Of all the Christmas traditions I hold dear, the one I get the most joy from is attending Mass on Christmas Eve, preferably a candlelight service where everyone in the sanctuary gets a candle to light for the singing of “Silent Night” near the end of the service.
This year we attended the 6 p.m. candlelight service at our church. It was standing-room-only when we arrived but we managed to squeeze into a pew in the last row, thankful that we’d be near the exit if Kostyn started to melt down.
He actually did great considering it was the time of night when he’s hungry and getting sleepy and winding down from the excitement of the day. He was a bit squirmy but overall very quiet and wide-eyed. He loves all the singing and collective praying that goes on in church.
Anyway, about halfway through the service there was a moment when the sanctuary was pretty quiet, and Kostyn let out a noise that I can best describe as a coo...not a cry or a yell, just a baby talking -- “aaahhh.” Not even I flinched, and I’m pretty sensitive about him making noise in church.
But the little boy seated in the pew in front of us whipped around, scowling at my 6-month-old and, in a stern voice, hissed “BE QUIET.”
Kostyn just stared at the boy, an open-mouthed half-smile on his face, drool pooling on his bottom lip. The adults within earshot of the reprimand chuckled.
I can only imagine how many times that little boy had been shushed in church. It was written all over his face -- “If I have to sit here and not squirm or talk or even color on the bulletin, then by God everyone else must be silently miserable too.”
You should have seen the same kid craning his neck to glare at a 2-month-old who started crying later in the service. And I was reminded with a smile of all those squirmy days my sisters and I spent on the hard wooden pew in the Lutheran church of our youth, my mother’s finger wagging at us just below eye level of the adults in the pew behind us. She could say, threaten and promise more with that one “tsk, tsk” of a finger ...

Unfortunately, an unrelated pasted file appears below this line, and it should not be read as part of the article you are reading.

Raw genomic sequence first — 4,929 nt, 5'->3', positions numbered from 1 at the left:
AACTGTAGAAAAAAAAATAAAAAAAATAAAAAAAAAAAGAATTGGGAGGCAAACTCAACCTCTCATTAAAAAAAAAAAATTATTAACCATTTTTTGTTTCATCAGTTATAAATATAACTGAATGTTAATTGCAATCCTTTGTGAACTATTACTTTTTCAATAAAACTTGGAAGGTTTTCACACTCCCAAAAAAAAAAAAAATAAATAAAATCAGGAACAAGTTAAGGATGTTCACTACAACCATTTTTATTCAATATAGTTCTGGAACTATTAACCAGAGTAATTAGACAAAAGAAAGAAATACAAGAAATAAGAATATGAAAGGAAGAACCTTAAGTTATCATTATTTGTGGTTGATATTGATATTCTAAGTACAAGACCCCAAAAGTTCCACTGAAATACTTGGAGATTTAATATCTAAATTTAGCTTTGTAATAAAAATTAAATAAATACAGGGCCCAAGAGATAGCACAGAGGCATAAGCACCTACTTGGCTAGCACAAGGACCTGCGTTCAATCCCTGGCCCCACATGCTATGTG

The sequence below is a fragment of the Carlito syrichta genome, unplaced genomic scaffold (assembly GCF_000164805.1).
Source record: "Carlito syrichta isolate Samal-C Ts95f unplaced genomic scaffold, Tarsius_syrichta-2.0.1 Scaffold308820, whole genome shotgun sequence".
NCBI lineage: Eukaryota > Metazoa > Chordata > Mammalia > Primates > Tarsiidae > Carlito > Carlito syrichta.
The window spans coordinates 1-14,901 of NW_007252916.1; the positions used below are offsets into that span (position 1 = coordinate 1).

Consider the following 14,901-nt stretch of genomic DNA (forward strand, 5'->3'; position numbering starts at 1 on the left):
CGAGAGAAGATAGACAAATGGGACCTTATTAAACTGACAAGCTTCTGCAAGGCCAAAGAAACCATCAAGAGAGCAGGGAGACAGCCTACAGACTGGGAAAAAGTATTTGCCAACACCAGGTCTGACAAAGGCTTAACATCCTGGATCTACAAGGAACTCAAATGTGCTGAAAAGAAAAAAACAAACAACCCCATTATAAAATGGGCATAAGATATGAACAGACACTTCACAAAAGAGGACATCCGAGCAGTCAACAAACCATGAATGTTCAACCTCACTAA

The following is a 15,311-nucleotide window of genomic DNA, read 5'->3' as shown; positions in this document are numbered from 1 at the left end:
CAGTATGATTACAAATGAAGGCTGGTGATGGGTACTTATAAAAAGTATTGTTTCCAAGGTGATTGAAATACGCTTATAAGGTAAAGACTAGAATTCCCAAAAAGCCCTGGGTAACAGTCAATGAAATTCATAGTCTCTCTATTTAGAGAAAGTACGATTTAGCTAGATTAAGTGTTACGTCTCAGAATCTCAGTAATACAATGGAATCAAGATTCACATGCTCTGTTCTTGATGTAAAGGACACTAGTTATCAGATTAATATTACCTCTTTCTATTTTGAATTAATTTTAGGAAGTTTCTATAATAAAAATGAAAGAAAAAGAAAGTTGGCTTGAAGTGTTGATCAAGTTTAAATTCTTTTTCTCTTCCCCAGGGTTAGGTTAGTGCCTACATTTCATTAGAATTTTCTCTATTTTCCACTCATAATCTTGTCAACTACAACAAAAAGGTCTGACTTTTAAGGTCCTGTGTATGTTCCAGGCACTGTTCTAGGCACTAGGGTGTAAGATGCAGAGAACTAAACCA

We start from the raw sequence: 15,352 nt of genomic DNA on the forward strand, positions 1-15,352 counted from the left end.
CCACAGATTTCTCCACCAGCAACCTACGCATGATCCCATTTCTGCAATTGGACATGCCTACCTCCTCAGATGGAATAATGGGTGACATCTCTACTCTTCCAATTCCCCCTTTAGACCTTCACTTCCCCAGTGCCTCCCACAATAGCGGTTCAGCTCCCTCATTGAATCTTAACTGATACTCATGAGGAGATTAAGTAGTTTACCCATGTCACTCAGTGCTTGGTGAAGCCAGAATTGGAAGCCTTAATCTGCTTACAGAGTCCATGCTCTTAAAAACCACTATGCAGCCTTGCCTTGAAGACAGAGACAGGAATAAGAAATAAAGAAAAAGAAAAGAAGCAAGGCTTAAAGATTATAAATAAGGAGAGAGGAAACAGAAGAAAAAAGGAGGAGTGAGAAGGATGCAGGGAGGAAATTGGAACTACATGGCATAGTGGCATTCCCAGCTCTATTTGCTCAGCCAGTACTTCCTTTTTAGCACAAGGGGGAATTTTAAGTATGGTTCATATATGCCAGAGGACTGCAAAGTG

But somewhere along the way — miraculously, it seems — we all stop squirming and start listening. We feel the Holy Spirit move inside us. We no longer have trouble sitting still. Instead we don’t want that stillness to end. We revel in it, breathe it in, hope it sustains us through the coming year, until we get to light our candle again.
Anyway, the rest of the service went off without a hitch, Kostyn was able to dodge any further scolding by the 8-year-old, and the candles were lit in the still, darkened sanctuary for the singing of “Silent Night” — a moment that always brings me to tears and I have trouble choking out the words to such a simple song I know by heart.
This year was different. Better. More moving. It hit me in a way it hadn’t before, and trust me, it hits me every year. I consider myself to be a pretty empathetic person, but to now have a son, and feel the way I do about him — that “I would crawl to the end of the world on my bloodied hands and knees for you” feeling — and to think of how God gave his son to us ... For us. ...
It’s just an amazing gift is all. One I couldn’t give.
“Holy infant so tender and mild.” Wow.
Awe-inspiring, isn’t it?


Sheila said...

Silent Night leaves me choked up too. Each and every year...

Dee said...

How beautiful....way to let your light shine on!!!! Did your mom see this yet....she will love it